Press Releases

July 2010, West Hollywood, CA

The U.S fur industry reacted positively this week to the passage by the full House of Representatives of a revised version of HR 2480, the Truth in Fur Labeling Law, that was amended over the course of the legislative process to remove several provisions that were opposed by the industry. The legislation, first introduced in 2007, removes the $150 small value exemption from the Fur Products Labeling Act. The fur industry supported this provision from the outset recognizing that it would bring greater transparency to the consumer in the sale of all fur products, including lower value items containing small amounts of fur trim.
Beginning in 2008, fur industry representatives visited offices on Capitol Hill to educate Congress about other provisions in the bill including those which would have confused consumers over the proper nature of certain legitimately-trade fur trim products. As a result of these efforts Congress rejected these additional provisions. The 2010 version of the legislation also included a provision (section 4) which would permit states or localities to enact their own “more restrictive” labeling provisions. The industry, most recently in testimony presented to Congress by FICA Executive Director Keith Kaplan, vigorously opposed that provision based on its potential to create significant confusion among both consumers and members of the US fur retail sector as well as undermine the effectiveness of the Fur Products Labeling Act. The final version of the bill strikes section 4, thereby removing any allowance for inconsistent state or local labeling jurisdiction. The bill also includes an amendment, added by the full Energy and Commerce committee, which exempts from labeling requirements fur apparel or accessories produced from pelts that were trapped or hunted and sold directly by the individual who trapped or hunted it.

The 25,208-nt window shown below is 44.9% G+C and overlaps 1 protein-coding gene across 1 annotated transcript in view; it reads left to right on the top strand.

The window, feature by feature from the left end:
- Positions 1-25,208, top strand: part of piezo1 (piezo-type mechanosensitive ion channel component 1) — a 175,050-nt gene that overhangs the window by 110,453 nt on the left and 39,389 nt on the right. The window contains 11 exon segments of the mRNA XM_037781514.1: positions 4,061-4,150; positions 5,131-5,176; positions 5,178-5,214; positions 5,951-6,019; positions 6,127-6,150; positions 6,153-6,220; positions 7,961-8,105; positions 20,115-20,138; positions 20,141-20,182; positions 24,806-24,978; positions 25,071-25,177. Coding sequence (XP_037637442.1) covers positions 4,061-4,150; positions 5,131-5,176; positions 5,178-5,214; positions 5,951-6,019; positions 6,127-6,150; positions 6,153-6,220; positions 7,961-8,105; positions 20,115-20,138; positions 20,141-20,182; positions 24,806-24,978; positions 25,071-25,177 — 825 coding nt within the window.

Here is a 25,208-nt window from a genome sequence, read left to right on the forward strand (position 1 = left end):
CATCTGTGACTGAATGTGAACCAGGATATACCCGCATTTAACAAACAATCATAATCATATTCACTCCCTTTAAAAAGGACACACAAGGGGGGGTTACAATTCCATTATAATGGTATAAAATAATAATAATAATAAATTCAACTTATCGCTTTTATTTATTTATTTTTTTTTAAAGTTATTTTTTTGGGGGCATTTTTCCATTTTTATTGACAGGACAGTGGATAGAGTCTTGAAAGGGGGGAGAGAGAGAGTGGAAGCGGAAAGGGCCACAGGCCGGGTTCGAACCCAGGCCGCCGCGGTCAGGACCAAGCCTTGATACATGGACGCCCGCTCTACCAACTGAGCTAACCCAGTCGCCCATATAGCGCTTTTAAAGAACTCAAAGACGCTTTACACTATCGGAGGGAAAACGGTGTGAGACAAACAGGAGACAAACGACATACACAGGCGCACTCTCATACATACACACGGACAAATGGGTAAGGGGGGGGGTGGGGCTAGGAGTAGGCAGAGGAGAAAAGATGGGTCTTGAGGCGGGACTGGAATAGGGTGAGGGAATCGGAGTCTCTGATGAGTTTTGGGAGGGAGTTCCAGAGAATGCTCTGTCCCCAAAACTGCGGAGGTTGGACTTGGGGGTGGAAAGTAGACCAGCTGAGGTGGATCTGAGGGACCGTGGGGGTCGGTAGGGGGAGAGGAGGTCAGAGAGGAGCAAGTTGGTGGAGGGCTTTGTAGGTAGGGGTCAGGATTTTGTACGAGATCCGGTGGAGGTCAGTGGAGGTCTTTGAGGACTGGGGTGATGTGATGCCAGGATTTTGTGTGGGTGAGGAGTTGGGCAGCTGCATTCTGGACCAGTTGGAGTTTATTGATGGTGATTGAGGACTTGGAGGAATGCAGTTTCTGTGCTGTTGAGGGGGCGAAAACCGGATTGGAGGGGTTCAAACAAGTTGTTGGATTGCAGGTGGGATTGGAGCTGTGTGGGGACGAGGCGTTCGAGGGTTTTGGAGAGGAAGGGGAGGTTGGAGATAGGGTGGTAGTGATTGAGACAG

Mr. Kaplan expressed appreciation, on behalf of the fur industry, to the members of Congress and their staffs with whom the industry worked to achieve a balanced bill that would protect the consumer, while not harming legitimate fur retailers and manufacturers. In particular, Mr. Kaplan expressed his appreciation to the bill’s sponsors, Congressman Jim Moran and Congresswoman Mary Bono Mack, as well as the Chairman and Ranking Member of the Energy and Commerce Committee, Mr. Waxman and Mr. Barton and the Chairman and Ranking Member of the Subcommittee on Commerce, Trade and Consumer Protection Mr. Rush and Mr. Whitfield. “As a result of the collective efforts of these members of Congress, a balanced bill has passed the House that has as its principal objective the protection of the consumer,” Mr. Kaplan noted.
A similar bill will has been presented in the Senate and is likely to be considered after the summer recess.